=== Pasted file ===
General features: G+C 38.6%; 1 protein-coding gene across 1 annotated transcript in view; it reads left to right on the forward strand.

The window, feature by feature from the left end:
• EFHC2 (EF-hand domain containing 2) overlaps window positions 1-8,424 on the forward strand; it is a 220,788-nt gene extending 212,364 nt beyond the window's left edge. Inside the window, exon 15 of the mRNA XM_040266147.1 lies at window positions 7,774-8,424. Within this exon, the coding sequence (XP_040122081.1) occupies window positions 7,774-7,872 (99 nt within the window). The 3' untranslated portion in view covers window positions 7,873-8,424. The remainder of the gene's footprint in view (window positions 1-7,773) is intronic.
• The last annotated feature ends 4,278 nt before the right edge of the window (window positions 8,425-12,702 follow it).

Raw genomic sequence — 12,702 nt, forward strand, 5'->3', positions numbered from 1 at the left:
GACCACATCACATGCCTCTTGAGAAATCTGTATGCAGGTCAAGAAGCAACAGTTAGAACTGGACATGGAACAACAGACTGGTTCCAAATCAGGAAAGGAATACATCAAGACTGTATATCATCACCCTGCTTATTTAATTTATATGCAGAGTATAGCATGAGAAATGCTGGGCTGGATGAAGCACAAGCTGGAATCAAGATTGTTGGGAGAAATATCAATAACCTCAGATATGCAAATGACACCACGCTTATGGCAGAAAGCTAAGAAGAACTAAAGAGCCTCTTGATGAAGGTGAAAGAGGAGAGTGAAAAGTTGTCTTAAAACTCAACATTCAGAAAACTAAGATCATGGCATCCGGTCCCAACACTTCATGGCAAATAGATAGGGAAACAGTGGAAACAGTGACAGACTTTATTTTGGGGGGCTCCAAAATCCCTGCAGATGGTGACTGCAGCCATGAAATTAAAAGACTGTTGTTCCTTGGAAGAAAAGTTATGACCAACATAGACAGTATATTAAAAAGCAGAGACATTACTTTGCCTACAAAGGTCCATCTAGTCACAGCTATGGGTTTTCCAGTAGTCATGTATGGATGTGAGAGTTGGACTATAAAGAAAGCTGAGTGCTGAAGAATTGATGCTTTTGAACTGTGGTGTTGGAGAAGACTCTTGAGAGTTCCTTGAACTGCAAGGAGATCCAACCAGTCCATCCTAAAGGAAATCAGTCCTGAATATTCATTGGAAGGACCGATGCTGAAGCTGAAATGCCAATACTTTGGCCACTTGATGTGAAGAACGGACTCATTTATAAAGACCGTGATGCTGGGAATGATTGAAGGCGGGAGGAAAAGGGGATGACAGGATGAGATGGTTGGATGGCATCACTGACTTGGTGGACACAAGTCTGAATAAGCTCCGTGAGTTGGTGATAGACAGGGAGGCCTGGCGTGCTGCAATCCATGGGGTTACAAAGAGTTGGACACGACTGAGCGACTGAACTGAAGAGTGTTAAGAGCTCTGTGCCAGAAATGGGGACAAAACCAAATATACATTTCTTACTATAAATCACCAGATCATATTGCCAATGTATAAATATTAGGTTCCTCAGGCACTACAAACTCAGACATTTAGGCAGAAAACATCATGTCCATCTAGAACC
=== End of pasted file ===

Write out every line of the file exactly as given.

General features: G+C 38.6%; 1 protein-coding gene across 1 annotated transcript in view; it reads left to right on the forward strand.

The window, feature by feature from the left end:
• EFHC2 (EF-hand domain containing 2) overlaps window positions 1-8,424 on the forward strand; it is a 220,788-nt gene extending 212,364 nt beyond the window's left edge. Inside the window, exon 15 of the mRNA XM_040266147.1 lies at window positions 7,774-8,424. Within this exon, the coding sequence (XP_040122081.1) occupies window positions 7,774-7,872 (99 nt within the window). The 3' untranslated portion in view covers window positions 7,873-8,424. The remainder of the gene's footprint in view (window positions 1-7,773) is intronic.
• The last annotated feature ends 4,278 nt before the right edge of the window (window positions 8,425-12,702 follow it).

Raw genomic sequence — 12,702 nt, forward strand, 5'->3', positions numbered from 1 at the left:
GACCACATCACATGCCTCTTGAGAAATCTGTATGCAGGTCAAGAAGCAACAGTTAGAACTGGACATGGAACAACAGACTGGTTCCAAATCAGGAAAGGAATACATCAAGACTGTATATCATCACCCTGCTTATTTAATTTATATGCAGAGTATAGCATGAGAAATGCTGGGCTGGATGAAGCACAAGCTGGAATCAAGATTGTTGGGAGAAATATCAATAACCTCAGATATGCAAATGACACCACGCTTATGGCAGAAAGCTAAGAAGAACTAAAGAGCCTCTTGATGAAGGTGAAAGAGGAGAGTGAAAAGTTGTCTTAAAACTCAACATTCAGAAAACTAAGATCATGGCATCCGGTCCCAACACTTCATGGCAAATAGATAGGGAAACAGTGGAAACAGTGACAGACTTTATTTTGGGGGGCTCCAAAATCCCTGCAGATGGTGACTGCAGCCATGAAATTAAAAGACTGTTGTTCCTTGGAAGAAAAGTTATGACCAACATAGACAGTATATTAAAAAGCAGAGACATTACTTTGCCTACAAAGGTCCATCTAGTCACAGCTATGGGTTTTCCAGTAGTCATGTATGGATGTGAGAGTTGGACTATAAAGAAAGCTGAGTGCTGAAGAATTGATGCTTTTGAACTGTGGTGTTGGAGAAGACTCTTGAGAGTTCCTTGAACTGCAAGGAGATCCAACCAGTCCATCCTAAAGGAAATCAGTCCTGAATATTCATTGGAAGGACCGATGCTGAAGCTGAAATGCCAATACTTTGGCCACTTGATGTGAAGAACGGACTCATTTATAAAGACCGTGATGCTGGGAATGATTGAAGGCGGGAGGAAAAGGGGATGACAGGATGAGATGGTTGGATGGCATCACTGACTTGGTGGACACAAGTCTGAATAAGCTCCGTGAGTTGGTGATAGACAGGGAGGCCTGGCGTGCTGCAATCCATGGGGTTACAAAGAGTTGGACACGACTGAGCGACTGAACTGAAGAGTGTTAAGAGCTCTGTGCCAGAAATGGGGACAAAACCAAATATACATTTCTTACTATAAATCACCAGATCATATTGCCAATGTATAAATATTAGGTTCCTCAGGCACTACAAACTCAGACATTTAGGCAGAAAACATCATGTCCATCTAGAACC